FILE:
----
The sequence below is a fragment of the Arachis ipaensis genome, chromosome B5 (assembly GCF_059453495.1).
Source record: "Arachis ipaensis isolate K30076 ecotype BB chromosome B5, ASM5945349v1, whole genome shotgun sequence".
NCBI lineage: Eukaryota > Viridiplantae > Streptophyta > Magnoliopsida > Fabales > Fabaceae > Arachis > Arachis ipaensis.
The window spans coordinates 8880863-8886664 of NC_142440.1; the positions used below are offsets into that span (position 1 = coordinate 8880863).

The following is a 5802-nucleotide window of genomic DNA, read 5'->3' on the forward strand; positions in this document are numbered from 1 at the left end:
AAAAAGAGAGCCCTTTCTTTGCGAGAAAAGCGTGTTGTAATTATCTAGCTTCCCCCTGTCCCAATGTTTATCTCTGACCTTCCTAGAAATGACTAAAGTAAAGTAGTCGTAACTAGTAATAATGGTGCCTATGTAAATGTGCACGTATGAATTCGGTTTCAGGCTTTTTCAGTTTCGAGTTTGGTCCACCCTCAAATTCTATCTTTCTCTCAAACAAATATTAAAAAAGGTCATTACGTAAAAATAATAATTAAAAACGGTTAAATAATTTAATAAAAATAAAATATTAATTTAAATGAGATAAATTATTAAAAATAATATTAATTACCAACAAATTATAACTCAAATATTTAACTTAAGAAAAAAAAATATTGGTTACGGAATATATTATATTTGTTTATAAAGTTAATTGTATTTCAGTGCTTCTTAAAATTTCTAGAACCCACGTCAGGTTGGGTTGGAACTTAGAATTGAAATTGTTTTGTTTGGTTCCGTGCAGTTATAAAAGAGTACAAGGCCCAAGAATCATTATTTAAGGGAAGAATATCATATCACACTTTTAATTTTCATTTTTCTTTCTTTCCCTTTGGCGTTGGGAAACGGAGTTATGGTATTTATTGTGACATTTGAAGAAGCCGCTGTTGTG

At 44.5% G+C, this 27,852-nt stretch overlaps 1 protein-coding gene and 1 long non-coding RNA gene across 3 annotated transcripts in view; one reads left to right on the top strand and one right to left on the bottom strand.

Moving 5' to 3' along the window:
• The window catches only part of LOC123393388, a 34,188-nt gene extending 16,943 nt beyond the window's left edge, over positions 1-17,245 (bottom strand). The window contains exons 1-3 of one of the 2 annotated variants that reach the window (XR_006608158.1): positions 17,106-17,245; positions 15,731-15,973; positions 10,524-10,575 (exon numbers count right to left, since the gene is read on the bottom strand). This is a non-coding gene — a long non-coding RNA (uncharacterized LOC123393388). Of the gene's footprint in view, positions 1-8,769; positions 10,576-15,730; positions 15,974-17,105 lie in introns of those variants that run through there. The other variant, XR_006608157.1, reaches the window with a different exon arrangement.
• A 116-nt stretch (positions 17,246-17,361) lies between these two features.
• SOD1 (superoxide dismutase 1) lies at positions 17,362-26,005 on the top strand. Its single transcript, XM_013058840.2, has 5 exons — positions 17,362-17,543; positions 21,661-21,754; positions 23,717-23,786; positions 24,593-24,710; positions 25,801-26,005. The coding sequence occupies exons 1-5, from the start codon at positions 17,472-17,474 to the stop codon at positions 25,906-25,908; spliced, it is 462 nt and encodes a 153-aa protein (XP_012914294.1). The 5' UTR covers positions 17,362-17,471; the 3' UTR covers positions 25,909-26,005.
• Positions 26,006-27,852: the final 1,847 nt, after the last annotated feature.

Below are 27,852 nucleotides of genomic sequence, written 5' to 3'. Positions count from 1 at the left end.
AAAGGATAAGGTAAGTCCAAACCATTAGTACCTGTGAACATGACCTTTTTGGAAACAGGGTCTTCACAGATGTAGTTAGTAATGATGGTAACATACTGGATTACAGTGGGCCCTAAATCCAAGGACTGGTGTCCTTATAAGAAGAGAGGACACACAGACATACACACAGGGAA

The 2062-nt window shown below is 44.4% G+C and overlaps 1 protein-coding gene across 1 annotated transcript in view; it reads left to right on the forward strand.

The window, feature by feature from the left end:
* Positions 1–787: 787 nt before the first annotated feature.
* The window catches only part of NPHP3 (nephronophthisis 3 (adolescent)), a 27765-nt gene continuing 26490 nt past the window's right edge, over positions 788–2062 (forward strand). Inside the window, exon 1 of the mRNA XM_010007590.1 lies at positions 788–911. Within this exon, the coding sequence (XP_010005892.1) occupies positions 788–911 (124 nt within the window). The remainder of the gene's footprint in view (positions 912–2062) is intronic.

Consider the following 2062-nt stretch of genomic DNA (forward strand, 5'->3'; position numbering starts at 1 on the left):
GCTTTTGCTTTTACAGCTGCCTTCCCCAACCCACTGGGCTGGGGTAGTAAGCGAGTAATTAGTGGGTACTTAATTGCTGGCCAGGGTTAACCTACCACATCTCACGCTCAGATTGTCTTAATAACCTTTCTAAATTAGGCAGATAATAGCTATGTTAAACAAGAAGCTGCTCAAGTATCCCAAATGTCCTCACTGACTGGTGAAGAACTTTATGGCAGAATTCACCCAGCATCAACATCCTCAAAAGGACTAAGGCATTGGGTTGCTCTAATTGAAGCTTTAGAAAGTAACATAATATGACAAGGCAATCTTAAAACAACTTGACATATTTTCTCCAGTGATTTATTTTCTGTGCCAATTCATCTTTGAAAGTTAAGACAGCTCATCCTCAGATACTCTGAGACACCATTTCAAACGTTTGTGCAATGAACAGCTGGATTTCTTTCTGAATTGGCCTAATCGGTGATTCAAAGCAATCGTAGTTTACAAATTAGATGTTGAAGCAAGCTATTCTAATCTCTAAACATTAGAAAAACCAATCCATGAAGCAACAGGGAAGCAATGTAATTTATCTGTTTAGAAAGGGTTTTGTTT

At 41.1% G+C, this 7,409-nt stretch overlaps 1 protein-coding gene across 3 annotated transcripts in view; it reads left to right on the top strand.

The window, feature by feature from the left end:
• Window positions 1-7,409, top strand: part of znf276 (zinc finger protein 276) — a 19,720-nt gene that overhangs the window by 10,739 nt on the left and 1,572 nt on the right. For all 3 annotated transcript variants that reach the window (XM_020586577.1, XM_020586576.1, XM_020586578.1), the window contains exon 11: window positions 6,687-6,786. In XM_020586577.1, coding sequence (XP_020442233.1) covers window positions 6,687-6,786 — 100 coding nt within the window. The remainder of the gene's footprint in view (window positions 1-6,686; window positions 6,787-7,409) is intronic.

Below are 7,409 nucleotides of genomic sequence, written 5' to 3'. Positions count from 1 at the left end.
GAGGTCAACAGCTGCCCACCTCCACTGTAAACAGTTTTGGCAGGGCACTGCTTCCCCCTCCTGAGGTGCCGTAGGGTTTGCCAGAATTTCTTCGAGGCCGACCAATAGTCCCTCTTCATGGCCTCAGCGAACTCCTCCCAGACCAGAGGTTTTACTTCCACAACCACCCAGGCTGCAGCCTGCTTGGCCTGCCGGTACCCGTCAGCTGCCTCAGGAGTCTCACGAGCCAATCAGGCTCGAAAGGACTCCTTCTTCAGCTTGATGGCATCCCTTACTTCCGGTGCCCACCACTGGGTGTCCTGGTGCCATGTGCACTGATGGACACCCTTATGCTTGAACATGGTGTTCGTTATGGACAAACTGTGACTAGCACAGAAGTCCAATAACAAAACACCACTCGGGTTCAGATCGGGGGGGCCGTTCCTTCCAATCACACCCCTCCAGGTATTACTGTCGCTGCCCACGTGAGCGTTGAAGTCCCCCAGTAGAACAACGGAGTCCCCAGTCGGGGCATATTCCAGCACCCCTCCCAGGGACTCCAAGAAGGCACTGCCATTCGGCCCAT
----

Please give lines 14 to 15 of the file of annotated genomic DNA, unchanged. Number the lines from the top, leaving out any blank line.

AAAGGATAAGGTAAGTCCAAACCATTAGTACCTGTGAACATGACCTTTTTGGAAACAGGGTCTTCACAGATGTAGTTAGTAATGATGGTAACATACTGGATTACAGTGGGCCCTAAATCCAAGGACTGGTGTCCTTATAAGAAGAGAGGACACACAGACATACACACAGGGAA

The 2062-nt window shown below is 44.4% G+C and overlaps 1 protein-coding gene across 1 annotated transcript in view; it reads left to right on the forward strand.